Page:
• Development of empirically driven checklists for learners’ interactional competence

      Nakatsuhara, Fumiyo; May, Lyn; Lam, Daniel M. K.; Galaczi, Evelina D.; University of Bedfordshire; Queensland University of Technology; Cambridge Assessment English (2019-03-27)
    • Exploring the potential for assessing interactional and pragmatic competence in semi-direct speaking tests

      Nakatsuhara, Fumiyo; May, Lyn; Inoue, Chihiro; Willcox-Ficzere, Edit; Westbrook, Carolyn; Spiby, Richard; University of Bedfordshire; Queensland University of Technology; Oxford Brookes University; British Council (British Council, 2021-11-11)
      To explore the potential of a semi-direct speaking test to assess a wider range of communicative language ability, the researchers developed four semi-direct speaking tasks – two designed to elicit features of interactional competence (IC) and two designed to elicit features of pragmatic competence (PC). The four tasks, as well as one benchmarking task, were piloted with 48 test-takers in China and Austria whose proficiency ranged from CEFR B1 to C. A post-test feedback survey was administered to all test-takers, after which selected test-takers were interviewed. A total of 184 task performances were analysed to identify interactional moves utilised by test-takers across three proficiency groups (i.e., B1, B2 and C). Data indicated that test-takers at higher levels employed a wider variety of interactional moves. They made use of concurring concessions and counter views when seeking to persuade a (hypothetical) conversational partner to change opinions in the IC tasks, and they projected upcoming requests and made face-related statements in the PC tasks, seemingly to pre-empt a conversational partner’s negative response to the request. The test-takers perceived the tasks to be highly authentic and found the video input useful in understanding the target audience of simulated interactions.
    • Learning oriented feedback in the development and assessment of interactional competence

      Nakatsuhara, Fumiyo; May, Lyn; Lam, Daniel M. K.; Galaczi, Evelina D.; Cambridge Assessment English; University of Bedfordshire; Queensland University of Technology (Cambridge Assessment English, 2018-01-01)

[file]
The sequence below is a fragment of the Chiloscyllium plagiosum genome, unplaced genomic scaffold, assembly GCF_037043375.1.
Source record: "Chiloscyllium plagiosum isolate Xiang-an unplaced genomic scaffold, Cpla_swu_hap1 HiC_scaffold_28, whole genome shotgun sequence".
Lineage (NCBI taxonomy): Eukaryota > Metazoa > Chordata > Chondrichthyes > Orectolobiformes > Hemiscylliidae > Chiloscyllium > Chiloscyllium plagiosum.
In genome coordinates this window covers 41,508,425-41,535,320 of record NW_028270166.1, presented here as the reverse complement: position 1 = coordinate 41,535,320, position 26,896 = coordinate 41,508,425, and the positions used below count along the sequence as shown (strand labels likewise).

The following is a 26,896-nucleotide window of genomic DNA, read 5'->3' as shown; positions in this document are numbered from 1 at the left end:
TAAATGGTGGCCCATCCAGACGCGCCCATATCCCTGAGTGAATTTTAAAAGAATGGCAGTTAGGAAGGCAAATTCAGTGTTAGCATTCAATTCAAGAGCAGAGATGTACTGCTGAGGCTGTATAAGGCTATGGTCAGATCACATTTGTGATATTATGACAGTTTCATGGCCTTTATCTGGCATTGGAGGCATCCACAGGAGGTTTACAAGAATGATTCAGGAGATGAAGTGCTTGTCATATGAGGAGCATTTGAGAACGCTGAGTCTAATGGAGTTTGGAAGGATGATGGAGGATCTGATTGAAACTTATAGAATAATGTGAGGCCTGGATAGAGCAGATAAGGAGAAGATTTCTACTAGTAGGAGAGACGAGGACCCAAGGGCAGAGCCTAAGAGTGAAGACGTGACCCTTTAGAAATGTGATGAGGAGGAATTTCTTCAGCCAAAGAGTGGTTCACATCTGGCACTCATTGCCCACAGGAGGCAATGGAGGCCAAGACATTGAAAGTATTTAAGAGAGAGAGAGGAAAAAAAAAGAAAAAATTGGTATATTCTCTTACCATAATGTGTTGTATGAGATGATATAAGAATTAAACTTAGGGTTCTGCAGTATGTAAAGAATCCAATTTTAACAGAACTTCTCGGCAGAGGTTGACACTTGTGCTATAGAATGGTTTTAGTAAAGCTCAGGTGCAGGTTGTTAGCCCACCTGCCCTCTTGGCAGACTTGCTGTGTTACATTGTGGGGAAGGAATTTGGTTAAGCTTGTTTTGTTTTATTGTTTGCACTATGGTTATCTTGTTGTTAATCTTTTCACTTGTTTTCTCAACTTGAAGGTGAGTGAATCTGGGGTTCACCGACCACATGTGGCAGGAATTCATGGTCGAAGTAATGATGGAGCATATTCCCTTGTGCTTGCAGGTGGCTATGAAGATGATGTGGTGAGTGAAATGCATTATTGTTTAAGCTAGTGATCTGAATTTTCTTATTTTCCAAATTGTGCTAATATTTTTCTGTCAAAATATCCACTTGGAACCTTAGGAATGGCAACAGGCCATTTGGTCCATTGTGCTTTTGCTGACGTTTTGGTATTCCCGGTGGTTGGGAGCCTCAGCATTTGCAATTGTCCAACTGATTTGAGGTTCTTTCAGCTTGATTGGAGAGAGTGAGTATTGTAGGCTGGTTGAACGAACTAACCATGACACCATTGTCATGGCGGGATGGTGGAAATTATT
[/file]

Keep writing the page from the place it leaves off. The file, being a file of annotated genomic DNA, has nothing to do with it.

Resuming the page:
This project developed practical tools to support the classroom assessment of learners’ interactional competence (IC) and provide learning-oriented feedback in the context of Cambridge English: First (now known as B2 First). To develop a checklist, accompanying descriptions and recommendations for teachers to use in providing feedback on learners’ interactional skills, 72 stimulated verbal reports were elicited from six trained examiners who were also experienced teachers. They produced verbal reports on 12 paired interactions with high, mid, and low interactive communication scores. The examiners were asked to comment on features of the interaction that influenced their rating of candidates’ IC and, based on the features of the performance they noted, provide feedback to candidates. The verbal reports were thematically analysed using Nvivo 11 to inform a draft checklist and materials, which were then trialled by four experienced teachers in order to further refine these resources. The final product comprises (a) a full IC checklist with nine main categories and over 50 sub-categories which further specify positive and negative aspects, accompanying detailed description of each area and feedback to learners, and (b) a concise version of the IC checklist with fewer categories and ‘bite-sized’ feedback to learners, to support use by teachers and learners in real-time. As such, this research addressed the area of meaningful feedback to learners on IC, which is an essential component of communicative language and yet cannot be effectively addressed via digital technologies and therefore needs substantial teacher involvement. This study, in line with the Cambridge English Learning Oriented Assessment (LOA) approach (e.g. Hamp-Lyons and Green 2014, Jones and Saville 2014, 2016), took the first step to offering teachers practical tools for feedback on learners’ interactional skills. Additionally, these tools have the potential to be integrated into the learning management system of the Empower course, aligning classroom and standardised assessment.